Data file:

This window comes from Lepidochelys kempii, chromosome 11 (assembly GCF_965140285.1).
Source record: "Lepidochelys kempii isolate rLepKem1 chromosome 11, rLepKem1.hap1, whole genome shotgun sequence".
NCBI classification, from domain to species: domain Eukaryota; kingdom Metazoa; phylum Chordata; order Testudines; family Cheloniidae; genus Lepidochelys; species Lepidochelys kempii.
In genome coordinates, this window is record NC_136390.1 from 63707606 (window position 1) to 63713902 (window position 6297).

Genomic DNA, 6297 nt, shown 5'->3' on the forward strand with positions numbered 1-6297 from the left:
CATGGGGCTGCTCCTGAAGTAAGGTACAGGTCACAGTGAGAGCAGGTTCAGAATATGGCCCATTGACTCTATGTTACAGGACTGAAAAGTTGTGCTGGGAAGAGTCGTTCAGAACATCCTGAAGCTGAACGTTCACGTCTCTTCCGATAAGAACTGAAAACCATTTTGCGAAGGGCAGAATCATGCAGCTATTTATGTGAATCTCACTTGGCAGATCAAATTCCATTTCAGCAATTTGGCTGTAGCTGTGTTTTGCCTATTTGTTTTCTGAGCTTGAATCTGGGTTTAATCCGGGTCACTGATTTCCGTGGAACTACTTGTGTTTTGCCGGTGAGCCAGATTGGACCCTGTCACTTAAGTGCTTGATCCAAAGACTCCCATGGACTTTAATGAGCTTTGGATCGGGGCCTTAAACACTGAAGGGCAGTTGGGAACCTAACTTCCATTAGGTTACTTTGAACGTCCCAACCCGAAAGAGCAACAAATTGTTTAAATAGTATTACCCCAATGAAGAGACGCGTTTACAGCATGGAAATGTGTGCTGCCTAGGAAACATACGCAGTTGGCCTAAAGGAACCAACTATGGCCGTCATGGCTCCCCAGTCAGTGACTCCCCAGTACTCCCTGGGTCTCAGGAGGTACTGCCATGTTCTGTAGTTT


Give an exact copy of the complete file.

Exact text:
This window comes from Lepidochelys kempii, chromosome 11 (assembly GCF_965140285.1).
Source record: "Lepidochelys kempii isolate rLepKem1 chromosome 11, rLepKem1.hap1, whole genome shotgun sequence".
NCBI classification, from domain to species: domain Eukaryota; kingdom Metazoa; phylum Chordata; order Testudines; family Cheloniidae; genus Lepidochelys; species Lepidochelys kempii.
In genome coordinates, this window is record NC_136390.1 from 63707606 (window position 1) to 63713902 (window position 6297).

Genomic DNA, 6297 nt, shown 5'->3' on the forward strand with positions numbered 1-6297 from the left:
CATGGGGCTGCTCCTGAAGTAAGGTACAGGTCACAGTGAGAGCAGGTTCAGAATATGGCCCATTGACTCTATGTTACAGGACTGAAAAGTTGTGCTGGGAAGAGTCGTTCAGAACATCCTGAAGCTGAACGTTCACGTCTCTTCCGATAAGAACTGAAAACCATTTTGCGAAGGGCAGAATCATGCAGCTATTTATGTGAATCTCACTTGGCAGATCAAATTCCATTTCAGCAATTTGGCTGTAGCTGTGTTTTGCCTATTTGTTTTCTGAGCTTGAATCTGGGTTTAATCCGGGTCACTGATTTCCGTGGAACTACTTGTGTTTTGCCGGTGAGCCAGATTGGACCCTGTCACTTAAGTGCTTGATCCAAAGACTCCCATGGACTTTAATGAGCTTTGGATCGGGGCCTTAAACACTGAAGGGCAGTTGGGAACCTAACTTCCATTAGGTTACTTTGAACGTCCCAACCCGAAAGAGCAACAAATTGTTTAAATAGTATTACCCCAATGAAGAGACGCGTTTACAGCATGGAAATGTGTGCTGCCTAGGAAACATACGCAGTTGGCCTAAAGGAACCAACTATGGCCGTCATGGCTCCCCAGTCAGTGACTCCCCAGTACTCCCTGGGTCTCAGGAGGTACTGCCATGTTCTGTAGTTT